The Thermal Transformation of Smectite to Illite
Mixed-layered illite/smectite minerals composed of 80% illite layers have been identified from different argillaceous rocks that have been subjected to estimated peak temperatures that ranged from 250°C to 70°C, for durations of approximately 10 yr to 300 my. These observations strongly suggest that the reaction progress or extent is controlled by kinetic factors rather than by equilibrium factors. A sixth-order kinetic expression (first-order with respect to the pore-fluid activity ratio K/Na, and fifth-order with respect to the mole fraction of smectite) was successfully applied to the progressive illitization of smectite in the contact metamorphic zone adjacent to an 8.5-m-thick basalt dike that penetrates the upper Pierre Shale near Walsenberg, Colorado. The kinetic expression, together with its preexponential constant and activation energy (33 kcal/mol), provides a fair to good transformation model for a young geothermal sequence, and for burial diagenetic profiles that range in stratigraphic age from approximately a few million to 300 Ma.
The sixth-order model is an empirical device that explains the field evidence, but probably has little or no fundamental physical-chemical significance. The correct kinetic law is likely to be a chain of low-order reactions, each of which has kinetic constants that differ from the others.
KeywordsClay Zircon Hydrocarbon Sandstone Shale
Unable to display preview. Download preview PDF.
- Boles, J.R., and.Franks, S.G. 1979. Clay diagenesis in Wilcox sandstones of southwest Texas: Implications of smectite diagenesis on sandstone cementation. Journal of Sedimentary Petrology 49:55–70.Google Scholar
- Bruce, C.H. 1984 Smectite dehydration—its relation to structural development and hydrocarbon accumulation in northern Gulf of Mexico Basin. American Association of Petroleum Geologists Bulletin 68:673–683.Google Scholar
- Burst, J.F., Jr. 1969. Diagenesis of Gulf Coast clayey sediments and its possible relation to petroleum migration. American Association of Petroleum Geologists Bulletin 53:73–93.Google Scholar
- Hoffman, J., and Hower, J. 1979. Clay mineral assemblages as low grade metamorphic geothermometers: Application to the thrust faulted disturbed belt of Montana, U.S.A. In: Scholle, P.A., and Schluger, P.R. (eds.): Aspects of Diagenesis. Society of Economic Paleontologists and Mineralogists Special Publication 26, pp. 55–79.Google Scholar
- Jennings, S., and Thompson, G.R. 1986. Diagenesis of Plio-Pleistocene sediments of the Colorado River delta, southern California. Journal of Sedimentary Petrology 56:89–98.Google Scholar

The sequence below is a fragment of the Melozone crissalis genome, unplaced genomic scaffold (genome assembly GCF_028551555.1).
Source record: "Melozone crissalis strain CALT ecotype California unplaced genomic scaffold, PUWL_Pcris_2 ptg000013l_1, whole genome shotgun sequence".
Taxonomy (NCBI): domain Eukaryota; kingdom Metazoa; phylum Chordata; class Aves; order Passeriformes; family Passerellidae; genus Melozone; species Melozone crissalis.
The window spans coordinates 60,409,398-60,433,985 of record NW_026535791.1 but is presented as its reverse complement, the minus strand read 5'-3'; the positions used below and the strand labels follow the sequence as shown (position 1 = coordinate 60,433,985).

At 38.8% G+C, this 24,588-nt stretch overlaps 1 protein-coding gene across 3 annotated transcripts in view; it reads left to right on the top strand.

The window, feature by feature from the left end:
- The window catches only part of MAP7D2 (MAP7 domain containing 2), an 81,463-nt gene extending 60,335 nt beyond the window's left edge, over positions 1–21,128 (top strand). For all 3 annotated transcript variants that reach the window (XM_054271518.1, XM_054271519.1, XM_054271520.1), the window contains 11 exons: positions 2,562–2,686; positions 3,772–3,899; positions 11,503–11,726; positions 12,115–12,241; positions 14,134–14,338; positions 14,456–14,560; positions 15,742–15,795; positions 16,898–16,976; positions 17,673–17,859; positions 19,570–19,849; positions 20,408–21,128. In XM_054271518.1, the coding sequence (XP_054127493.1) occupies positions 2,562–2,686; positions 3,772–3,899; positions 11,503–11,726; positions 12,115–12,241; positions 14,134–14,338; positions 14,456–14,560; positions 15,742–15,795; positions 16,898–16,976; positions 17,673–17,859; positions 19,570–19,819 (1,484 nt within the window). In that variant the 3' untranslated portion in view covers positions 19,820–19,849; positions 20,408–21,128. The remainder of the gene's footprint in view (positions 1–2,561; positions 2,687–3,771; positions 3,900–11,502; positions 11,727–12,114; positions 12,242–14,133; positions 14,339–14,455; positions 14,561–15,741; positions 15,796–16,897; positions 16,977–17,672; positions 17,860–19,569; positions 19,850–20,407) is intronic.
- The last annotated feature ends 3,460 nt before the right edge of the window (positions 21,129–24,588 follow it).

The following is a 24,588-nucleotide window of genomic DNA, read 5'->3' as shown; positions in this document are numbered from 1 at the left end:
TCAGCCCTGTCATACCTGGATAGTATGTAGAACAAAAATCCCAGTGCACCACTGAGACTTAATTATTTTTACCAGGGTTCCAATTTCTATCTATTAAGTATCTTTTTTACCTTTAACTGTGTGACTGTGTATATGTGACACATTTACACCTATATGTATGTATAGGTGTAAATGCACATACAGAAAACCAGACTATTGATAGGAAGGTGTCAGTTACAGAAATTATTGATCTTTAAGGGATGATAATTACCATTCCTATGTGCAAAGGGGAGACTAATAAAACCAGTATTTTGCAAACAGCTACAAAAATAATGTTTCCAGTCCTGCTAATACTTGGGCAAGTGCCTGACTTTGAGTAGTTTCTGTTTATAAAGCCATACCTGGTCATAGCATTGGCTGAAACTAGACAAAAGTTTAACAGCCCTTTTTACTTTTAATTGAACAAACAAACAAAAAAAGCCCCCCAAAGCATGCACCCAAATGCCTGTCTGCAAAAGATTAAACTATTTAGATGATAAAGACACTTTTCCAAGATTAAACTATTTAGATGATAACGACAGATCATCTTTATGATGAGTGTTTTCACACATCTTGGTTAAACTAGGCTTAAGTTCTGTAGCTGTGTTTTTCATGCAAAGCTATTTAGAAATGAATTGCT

- Johnsson, M.J. 1984. The thermal and burial history of south-central New York: Evidence from vitrinite reflectance, clay mineral diagenesis, and fission track dating of apatite and zircon. M.A. thesis, Dartmouth College, Hanover, NH, 155 pp.Google Scholar
- Kramer, M.S. 1981 Contact metamorphism of the Mancos Shale associated with the intrusion at Cerrillos, New Mexico. M.A. thesis, Dartmouth College, Hanover, NH, 102 pp.Google Scholar
- Lippmann, F. 1982. The thermodynamic status of clay minerals. In: van Olphen, H., and Veniale, F. (eds.): International Clay Conference 1981. Amsterdam, Elsevier Scientific Publishing Co., pp. 475–485.Google Scholar
- Lynch, L., and Reynolds, R.C., 1984. The stoichiometry of the illite-smectite reaction (abst.). Twenty-First Annual Meeting of the Clay Minerals Society, Baton Rouge, LA, p. 84.Google Scholar
- Perry, E.A., and Hower, J. 1972. Late-stage dehydration in deeply buried peletic sediments. American Association of Petroleum Geologists Bulletin 56:2013–2021.Google Scholar
- Pytte, A.M. 1982. The kinetics of the smectite to illite reaction in contact metamorphic shales. M.A. thesis, Dartmouth College, Hanover, NH, 78 pp.Google Scholar
- Reynolds, R.C., 1980. Interstratified clay minerals. In: Brindley, G.W., and Brown, G., (eds.): Crystal Structures of the Clay Minerals and Their X-Ray Identification. London, Mineralogical Society, 495 pp.Google Scholar
- Reynolds, R.C., 1981. Mixed-layered illite-smectite in a contact metamorphic environment (abst.). Eighteenth Annual Meeting of the Clay Minerals Society, University of Illinois at Urbana-Champaign, Urbana, IL, p. 5.Google Scholar
- Robie, R.A., Hemingway, B.S., and Fisher, J.R. 1978. Thermodynamic properties of minerals and related substances at 298.15 K and 1 bar (105 Pascals) pressure and at higher temperatures. U.S. Geological Survey Bulletin 1452, 456 pp.Google Scholar
- Środoń, J., and Eberl, D.D. 1984. Illite. In: Bailey, S.W. (ed.): Micas: Reviews in Mineralogy: Vol. 13. Reno, NV, Mineralogical Society of America, 584 pp.Google Scholar
- Tyler, L.D., Cuderman, J.F., Kruhansl, J.L., and Lappin, A.R. 1978. Near-surface heater experiments in argillaceous rocks. In: Seminar on In Situ Heating Experiments in Geologic Formations, Ludvika, Stripa, Sweden. Brussels, Belgium, Organization of Economic Cooperation and Development, pp. 31–43.Google Scholar